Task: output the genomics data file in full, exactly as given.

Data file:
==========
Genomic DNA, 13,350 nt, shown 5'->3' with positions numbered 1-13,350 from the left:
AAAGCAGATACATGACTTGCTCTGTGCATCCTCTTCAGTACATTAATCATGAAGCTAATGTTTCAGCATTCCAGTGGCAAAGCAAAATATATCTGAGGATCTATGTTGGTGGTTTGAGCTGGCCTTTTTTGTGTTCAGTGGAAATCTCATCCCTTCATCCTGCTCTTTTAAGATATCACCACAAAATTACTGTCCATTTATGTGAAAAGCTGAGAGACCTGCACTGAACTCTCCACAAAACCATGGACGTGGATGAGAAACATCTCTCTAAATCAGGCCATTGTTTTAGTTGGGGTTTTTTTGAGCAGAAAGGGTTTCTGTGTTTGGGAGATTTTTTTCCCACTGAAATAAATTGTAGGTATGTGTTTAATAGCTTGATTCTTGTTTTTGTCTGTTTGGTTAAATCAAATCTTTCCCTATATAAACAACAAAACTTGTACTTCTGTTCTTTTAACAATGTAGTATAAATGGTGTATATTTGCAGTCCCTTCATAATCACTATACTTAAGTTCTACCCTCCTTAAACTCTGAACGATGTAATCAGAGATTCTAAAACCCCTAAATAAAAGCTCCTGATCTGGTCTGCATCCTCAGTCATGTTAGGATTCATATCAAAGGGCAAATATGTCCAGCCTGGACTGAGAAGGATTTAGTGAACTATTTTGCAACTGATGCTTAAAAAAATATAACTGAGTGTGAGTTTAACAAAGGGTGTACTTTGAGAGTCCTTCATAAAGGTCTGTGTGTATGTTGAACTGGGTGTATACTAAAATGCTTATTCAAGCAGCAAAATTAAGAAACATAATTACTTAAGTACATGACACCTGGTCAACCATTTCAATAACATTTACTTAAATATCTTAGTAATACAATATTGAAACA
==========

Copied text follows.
Genomic DNA, 13,350 nt, shown 5'->3' with positions numbered 1-13,350 from the left:
AAAGCAGATACATGACTTGCTCTGTGCATCCTCTTCAGTACATTAATCATGAAGCTAATGTTTCAGCATTCCAGTGGCAAAGCAAAATATATCTGAGGATCTATGTTGGTGGTTTGAGCTGGCCTTTTTTGTGTTCAGTGGAAATCTCATCCCTTCATCCTGCTCTTTTAAGATATCACCACAAAATTACTGTCCATTTATGTGAAAAGCTGAGAGACCTGCACTGAACTCTCCACAAAACCATGGACGTGGATGAGAAACATCTCTCTAAATCAGGCCATTGTTTTAGTTGGGGTTTTTTTGAGCAGAAAGGGTTTCTGTGTTTGGGAGATTTTTTTCCCACTGAAATAAATTGTAGGTATGTGTTTAATAGCTTGATTCTTGTTTTTGTCTGTTTGGTTAAATCAAATCTTTCCCTATATAAACAACAAAACTTGTACTTCTGTTCTTTTAACAATGTAGTATAAATGGTGTATATTTGCAGTCCCTTCATAATCACTATACTTAAGTTCTACCCTCCTTAAACTCTGAACGATGTAATCAGAGATTCTAAAACCCCTAAATAAAAGCTCCTGATCTGGTCTGCATCCTCAGTCATGTTAGGATTCATATCAAAGGGCAAATATGTCCAGCCTGGACTGAGAAGGATTTAGTGAACTATTTTGCAACTGATGCTTAAAAAAATATAACTGAGTGTGAGTTTAACAAAGGGTGTACTTTGAGAGTCCTTCATAAAGGTCTGTGTGTATGTTGAACTGGGTGTATACTAAAATGCTTATTCAAGCAGCAAAATTAAGAAACATAATTACTTAAGTACATGACACCTGGTCAACCATTTCAATAACATTTACTTAAATATCTTAGTAATACAATATTGAAACA